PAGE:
(I was writing about trust and business and then this happened. I’ll get to that topic later. For now…)
In 2010, Daniel Pink, author and chief speech writer for former U.S. Vice President Al Gore, listed three key motivational factors:
Motivation in Business
In the video, Pink demonstrates why hourly wages may not be the best tools to motivate employees. Instead, he offers why autonomy, mastery, and purpose are what best motivate people in jobs that require cognitive processing (e.g., teachers, plumbers, writers, customer service representatives, consultants, electricians, engineers, and so forth).
This isn’t anything new. Autonomy is something author Benjamin Benson wrote about in his 1990 book, Your Family Business. In fact, he claims that autonomy is important not only for the individual, but also for the team.
Ever hear of Skunk Works? They’re the Advanced Development Programs/Projects Division, an autonomous team operating within Lockheed Martin. This team is the one that brought us the U-2, the SR-71 Blackbird, the F-117, and several other highly valued aircraft. How were they able to do all this? By employing their operational autonomy within Lockheed Martin.
Ensuring that autonomy, mastery, and purpose are present within your business culture helps solidify your organization so that it will last generations and enjoy lifelong customers and employees. For a great example, see Zappos. Google. See Mars, Gordon Food Service, and JM Family Enterprises. Each one of these companies proves this powerful formula.
Motivation in Education
The public school system in the United States is always evolving. Here are some questions that are frequently asked: How should we test students? Should we test teachers? What are the standards we should hold districts to? How should we help those who are less fortunate? What about the kids who struggle with mainstream learning? All of these are valid questions, but if a formula for success has already been proven, why reinvent the wheel?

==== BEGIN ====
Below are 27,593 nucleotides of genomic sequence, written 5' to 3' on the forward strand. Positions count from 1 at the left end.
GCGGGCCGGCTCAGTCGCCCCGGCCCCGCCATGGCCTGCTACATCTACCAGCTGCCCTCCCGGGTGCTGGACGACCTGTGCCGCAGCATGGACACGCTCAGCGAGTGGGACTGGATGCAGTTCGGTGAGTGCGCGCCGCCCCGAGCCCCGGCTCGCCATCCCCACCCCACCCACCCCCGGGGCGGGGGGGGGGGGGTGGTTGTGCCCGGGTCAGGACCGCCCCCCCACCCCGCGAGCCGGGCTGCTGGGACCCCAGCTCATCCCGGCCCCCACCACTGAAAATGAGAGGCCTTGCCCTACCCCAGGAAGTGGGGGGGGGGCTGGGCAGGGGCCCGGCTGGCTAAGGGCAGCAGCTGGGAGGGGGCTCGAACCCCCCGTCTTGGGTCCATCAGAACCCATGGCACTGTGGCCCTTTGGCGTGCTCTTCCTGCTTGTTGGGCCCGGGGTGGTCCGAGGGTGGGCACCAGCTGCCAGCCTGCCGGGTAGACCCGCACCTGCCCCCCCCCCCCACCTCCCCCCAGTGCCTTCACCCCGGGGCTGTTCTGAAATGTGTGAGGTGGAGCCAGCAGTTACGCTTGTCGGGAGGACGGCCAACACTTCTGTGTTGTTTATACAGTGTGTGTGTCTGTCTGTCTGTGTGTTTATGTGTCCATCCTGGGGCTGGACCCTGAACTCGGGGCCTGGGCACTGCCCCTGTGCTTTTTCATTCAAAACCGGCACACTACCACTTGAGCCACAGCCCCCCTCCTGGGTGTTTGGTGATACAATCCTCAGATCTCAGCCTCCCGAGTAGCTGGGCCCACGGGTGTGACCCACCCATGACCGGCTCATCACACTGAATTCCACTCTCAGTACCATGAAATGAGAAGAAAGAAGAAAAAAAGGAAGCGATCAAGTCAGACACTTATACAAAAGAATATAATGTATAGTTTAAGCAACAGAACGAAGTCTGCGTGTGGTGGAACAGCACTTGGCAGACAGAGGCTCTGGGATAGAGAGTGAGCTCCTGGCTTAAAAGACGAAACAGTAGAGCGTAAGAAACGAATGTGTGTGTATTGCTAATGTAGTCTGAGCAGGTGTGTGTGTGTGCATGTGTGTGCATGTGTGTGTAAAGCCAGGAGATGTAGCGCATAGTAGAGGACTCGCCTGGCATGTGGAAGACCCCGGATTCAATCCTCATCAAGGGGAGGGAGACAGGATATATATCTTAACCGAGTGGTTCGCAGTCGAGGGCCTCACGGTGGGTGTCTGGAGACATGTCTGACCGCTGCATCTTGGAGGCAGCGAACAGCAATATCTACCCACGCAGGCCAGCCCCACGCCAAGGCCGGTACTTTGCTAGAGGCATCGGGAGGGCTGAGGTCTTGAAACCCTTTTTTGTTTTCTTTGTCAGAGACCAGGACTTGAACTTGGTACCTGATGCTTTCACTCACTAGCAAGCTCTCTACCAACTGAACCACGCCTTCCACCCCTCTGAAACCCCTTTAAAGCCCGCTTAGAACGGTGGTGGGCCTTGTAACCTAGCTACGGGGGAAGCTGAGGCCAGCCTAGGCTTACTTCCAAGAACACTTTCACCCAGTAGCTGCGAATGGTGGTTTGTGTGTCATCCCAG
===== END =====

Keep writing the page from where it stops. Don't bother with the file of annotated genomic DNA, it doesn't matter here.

If autonomy, mastery, and purpose motivate employees, why would they not also motivate children? Why would they not also motivate teachers?
Teachers are the beating heart of the public school system. They’re the ones—not the districts—who intimately know each and every child in a class. Most educators choose to teach not because of the money involved, but because of a desire to help kids grow. So why not get out of their way, give them autonomy in their classrooms, and allow them to create a learning structure that works for their students?
Children are natural learners. They want to discover the world around them. They want to become masters of the subjects they’re naturally drawn to. Why not get out of their way, as well, and allow them to guide their own paths toward learning?
The question I pose is this: With the goal of advancing our public school system, what would happen if we gave kids and teachers autonomy, allowed them to become masters of their unique interests, and granted them the purpose to become who and what they want to be?
The Meshing of Business and Education
I believe everything in our world is connected.
If kids today were able to guide their own educational paths, would they become pioneers of better business practices in the future? And from there, would they spearhead a generation of better people? Happier people? If so, that could lead to less crime, less violence, and more advancements in technology, engineering, sociology, psychology, and healthcare.